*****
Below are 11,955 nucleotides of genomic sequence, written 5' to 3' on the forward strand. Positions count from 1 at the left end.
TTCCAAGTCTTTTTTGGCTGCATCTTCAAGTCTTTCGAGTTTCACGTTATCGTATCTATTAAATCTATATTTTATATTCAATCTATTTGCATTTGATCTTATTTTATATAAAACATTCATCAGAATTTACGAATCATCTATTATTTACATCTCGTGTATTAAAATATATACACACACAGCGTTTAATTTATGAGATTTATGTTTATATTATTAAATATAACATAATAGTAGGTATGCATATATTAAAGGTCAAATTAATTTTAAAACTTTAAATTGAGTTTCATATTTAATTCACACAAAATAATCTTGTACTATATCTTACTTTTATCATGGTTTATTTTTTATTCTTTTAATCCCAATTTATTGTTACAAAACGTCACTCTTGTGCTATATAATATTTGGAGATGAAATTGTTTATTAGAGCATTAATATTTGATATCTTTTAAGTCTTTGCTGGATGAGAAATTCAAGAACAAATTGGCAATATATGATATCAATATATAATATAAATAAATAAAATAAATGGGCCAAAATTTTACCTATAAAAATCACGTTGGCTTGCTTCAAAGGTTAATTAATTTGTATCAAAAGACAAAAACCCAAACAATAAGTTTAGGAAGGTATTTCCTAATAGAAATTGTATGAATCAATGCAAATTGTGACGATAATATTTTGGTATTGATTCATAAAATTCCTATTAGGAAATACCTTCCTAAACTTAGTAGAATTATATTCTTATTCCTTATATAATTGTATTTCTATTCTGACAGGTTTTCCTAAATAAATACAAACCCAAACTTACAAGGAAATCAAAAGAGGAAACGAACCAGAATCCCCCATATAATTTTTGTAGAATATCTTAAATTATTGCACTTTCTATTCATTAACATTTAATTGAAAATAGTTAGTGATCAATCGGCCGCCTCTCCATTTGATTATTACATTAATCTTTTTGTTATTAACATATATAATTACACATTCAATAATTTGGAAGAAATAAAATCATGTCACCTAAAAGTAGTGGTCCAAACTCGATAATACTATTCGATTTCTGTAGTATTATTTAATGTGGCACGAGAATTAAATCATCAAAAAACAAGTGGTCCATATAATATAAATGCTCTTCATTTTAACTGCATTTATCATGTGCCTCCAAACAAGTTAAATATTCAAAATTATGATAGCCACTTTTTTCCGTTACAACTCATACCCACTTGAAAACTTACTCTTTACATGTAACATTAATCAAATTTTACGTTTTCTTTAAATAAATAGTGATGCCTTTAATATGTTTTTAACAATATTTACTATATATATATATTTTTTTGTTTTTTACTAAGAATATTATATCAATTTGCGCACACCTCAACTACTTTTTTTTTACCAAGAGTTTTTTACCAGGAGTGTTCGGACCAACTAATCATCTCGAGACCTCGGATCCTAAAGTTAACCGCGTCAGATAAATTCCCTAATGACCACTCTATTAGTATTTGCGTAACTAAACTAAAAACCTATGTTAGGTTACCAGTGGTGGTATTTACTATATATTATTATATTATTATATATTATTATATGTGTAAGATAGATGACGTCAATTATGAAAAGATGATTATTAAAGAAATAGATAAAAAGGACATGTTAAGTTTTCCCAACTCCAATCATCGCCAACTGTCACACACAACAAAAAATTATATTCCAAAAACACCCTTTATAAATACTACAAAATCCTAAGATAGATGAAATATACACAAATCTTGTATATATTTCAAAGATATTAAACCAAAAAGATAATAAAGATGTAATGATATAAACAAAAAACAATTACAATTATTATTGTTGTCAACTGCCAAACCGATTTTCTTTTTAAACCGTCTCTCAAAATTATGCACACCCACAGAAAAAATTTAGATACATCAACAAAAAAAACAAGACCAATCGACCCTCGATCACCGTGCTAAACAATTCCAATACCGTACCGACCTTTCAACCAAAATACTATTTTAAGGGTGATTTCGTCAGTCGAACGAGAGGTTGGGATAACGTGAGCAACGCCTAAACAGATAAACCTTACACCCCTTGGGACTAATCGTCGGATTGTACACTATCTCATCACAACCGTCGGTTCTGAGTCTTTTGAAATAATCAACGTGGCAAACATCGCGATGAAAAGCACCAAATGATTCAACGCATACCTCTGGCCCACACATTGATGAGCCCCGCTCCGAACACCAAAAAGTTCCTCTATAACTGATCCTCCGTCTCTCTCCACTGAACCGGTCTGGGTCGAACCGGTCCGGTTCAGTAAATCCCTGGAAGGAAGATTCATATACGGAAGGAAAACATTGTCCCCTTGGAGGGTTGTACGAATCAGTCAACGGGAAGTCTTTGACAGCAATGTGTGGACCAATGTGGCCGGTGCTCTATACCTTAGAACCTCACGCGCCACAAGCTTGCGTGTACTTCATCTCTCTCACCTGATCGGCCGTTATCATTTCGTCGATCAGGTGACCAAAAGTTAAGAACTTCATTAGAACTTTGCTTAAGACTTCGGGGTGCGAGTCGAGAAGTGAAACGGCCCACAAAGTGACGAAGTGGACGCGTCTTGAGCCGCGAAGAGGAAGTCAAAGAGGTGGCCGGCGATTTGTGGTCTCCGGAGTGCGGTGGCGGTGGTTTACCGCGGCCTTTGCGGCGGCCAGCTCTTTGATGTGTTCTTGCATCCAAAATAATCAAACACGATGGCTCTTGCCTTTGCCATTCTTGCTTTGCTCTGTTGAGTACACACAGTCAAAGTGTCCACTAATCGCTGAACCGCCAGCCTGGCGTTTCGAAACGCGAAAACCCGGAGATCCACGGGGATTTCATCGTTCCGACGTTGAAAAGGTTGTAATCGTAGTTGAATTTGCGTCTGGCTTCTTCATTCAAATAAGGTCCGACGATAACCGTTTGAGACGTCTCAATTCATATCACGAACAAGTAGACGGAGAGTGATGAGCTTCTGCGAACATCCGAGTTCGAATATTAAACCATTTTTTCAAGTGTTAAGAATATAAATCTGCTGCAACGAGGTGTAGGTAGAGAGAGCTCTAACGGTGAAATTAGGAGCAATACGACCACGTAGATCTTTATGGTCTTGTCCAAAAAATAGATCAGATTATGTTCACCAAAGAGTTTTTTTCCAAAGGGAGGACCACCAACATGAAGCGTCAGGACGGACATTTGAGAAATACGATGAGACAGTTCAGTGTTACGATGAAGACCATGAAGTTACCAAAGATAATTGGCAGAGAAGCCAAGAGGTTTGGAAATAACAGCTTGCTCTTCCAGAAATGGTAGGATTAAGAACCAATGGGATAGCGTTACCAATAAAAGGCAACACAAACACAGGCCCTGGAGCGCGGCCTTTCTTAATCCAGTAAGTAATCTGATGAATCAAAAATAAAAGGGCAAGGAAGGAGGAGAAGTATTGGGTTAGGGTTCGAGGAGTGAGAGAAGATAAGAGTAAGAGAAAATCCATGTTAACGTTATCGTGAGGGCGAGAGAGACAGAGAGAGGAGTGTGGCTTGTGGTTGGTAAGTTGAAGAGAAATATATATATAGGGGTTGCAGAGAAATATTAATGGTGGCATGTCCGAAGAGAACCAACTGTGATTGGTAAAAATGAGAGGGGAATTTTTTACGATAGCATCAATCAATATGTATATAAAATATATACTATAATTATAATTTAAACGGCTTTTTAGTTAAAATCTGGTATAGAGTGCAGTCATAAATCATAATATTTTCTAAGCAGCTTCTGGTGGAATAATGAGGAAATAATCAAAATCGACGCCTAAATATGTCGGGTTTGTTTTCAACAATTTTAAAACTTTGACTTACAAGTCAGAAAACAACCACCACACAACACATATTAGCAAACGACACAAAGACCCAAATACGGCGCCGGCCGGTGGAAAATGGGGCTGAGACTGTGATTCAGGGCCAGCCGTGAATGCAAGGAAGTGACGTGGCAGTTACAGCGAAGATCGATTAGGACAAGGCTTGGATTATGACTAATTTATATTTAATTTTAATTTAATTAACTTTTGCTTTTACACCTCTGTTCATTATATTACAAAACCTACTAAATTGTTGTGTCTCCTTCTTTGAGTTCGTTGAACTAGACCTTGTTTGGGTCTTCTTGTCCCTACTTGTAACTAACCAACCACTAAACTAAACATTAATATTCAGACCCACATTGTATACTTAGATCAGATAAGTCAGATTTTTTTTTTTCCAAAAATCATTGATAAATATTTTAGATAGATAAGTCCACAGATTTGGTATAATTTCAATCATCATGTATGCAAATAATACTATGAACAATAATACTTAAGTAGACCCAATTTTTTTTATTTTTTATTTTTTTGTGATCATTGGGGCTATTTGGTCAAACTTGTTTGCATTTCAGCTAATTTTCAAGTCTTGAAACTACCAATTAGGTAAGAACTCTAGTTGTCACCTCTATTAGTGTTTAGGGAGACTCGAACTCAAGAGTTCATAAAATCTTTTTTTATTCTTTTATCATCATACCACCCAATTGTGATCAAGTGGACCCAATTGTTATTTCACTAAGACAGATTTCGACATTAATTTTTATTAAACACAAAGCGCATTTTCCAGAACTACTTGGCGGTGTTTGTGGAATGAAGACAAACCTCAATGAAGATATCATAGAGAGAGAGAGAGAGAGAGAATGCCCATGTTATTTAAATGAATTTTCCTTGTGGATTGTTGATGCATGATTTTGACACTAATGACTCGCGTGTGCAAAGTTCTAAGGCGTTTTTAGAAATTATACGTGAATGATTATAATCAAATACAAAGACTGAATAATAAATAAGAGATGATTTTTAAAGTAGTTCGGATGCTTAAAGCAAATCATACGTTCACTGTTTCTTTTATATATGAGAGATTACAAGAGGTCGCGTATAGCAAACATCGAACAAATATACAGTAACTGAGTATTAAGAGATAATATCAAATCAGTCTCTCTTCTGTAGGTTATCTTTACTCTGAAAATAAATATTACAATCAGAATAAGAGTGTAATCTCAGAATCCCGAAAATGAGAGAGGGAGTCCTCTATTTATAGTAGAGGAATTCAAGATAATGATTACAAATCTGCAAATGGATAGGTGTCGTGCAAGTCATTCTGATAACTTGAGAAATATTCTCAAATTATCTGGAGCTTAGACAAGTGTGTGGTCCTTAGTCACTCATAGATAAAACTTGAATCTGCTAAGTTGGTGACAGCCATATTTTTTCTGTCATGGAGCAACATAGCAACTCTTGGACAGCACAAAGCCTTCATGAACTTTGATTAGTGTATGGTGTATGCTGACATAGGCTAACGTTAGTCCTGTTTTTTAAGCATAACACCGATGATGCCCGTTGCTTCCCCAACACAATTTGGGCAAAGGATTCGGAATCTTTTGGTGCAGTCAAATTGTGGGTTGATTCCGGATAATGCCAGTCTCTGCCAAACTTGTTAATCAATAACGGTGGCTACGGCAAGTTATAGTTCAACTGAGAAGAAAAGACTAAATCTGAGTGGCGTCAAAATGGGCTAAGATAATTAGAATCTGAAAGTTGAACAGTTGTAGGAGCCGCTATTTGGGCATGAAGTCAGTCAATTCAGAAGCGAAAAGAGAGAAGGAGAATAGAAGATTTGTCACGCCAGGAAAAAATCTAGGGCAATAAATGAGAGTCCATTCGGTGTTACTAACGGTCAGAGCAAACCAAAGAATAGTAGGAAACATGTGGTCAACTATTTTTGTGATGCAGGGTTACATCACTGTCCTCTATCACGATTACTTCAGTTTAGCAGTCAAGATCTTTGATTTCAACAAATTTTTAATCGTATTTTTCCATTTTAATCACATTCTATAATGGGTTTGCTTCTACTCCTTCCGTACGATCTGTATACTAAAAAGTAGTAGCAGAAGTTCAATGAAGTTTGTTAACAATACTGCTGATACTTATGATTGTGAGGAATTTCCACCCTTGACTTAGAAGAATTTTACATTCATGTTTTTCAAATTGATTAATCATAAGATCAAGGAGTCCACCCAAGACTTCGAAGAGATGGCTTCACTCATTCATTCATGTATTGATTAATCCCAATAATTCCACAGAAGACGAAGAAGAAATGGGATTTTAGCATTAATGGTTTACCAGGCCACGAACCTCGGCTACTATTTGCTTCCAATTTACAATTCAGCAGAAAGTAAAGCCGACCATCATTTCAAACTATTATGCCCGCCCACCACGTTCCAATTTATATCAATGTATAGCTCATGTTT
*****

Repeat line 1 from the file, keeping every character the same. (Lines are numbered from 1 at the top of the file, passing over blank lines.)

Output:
Below are 11,955 nucleotides of genomic sequence, written 5' to 3' on the forward strand. Positions count from 1 at the left end.